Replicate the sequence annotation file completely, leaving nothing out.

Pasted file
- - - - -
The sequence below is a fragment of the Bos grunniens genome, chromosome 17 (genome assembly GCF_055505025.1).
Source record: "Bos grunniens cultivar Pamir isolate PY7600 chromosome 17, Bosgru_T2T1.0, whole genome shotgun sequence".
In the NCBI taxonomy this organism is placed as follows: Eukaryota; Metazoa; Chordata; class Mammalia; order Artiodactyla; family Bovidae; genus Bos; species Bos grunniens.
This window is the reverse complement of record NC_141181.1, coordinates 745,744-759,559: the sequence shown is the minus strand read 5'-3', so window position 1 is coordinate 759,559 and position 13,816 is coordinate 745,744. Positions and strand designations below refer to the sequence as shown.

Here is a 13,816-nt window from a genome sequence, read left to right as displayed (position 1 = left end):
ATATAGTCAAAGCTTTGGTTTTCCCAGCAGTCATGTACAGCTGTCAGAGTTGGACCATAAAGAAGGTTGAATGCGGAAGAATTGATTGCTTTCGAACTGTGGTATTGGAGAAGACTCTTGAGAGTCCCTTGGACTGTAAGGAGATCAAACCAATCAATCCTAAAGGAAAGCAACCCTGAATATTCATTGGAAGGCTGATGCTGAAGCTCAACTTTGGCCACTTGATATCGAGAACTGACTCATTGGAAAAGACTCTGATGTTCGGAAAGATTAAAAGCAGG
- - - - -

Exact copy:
The sequence below is a fragment of the Bos grunniens genome, chromosome 17 (genome assembly GCF_055505025.1).
Source record: "Bos grunniens cultivar Pamir isolate PY7600 chromosome 17, Bosgru_T2T1.0, whole genome shotgun sequence".
In the NCBI taxonomy this organism is placed as follows: Eukaryota; Metazoa; Chordata; class Mammalia; order Artiodactyla; family Bovidae; genus Bos; species Bos grunniens.
This window is the reverse complement of record NC_141181.1, coordinates 745,744-759,559: the sequence shown is the minus strand read 5'-3', so window position 1 is coordinate 759,559 and position 13,816 is coordinate 745,744. Positions and strand designations below refer to the sequence as shown.

Here is a 13,816-nt window from a genome sequence, read left to right as displayed (position 1 = left end):
ATATAGTCAAAGCTTTGGTTTTCCCAGCAGTCATGTACAGCTGTCAGAGTTGGACCATAAAGAAGGTTGAATGCGGAAGAATTGATTGCTTTCGAACTGTGGTATTGGAGAAGACTCTTGAGAGTCCCTTGGACTGTAAGGAGATCAAACCAATCAATCCTAAAGGAAAGCAACCCTGAATATTCATTGGAAGGCTGATGCTGAAGCTCAACTTTGGCCACTTGATATCGAGAACTGACTCATTGGAAAAGACTCTGATGTTCGGAAAGATTAAAAGCAGG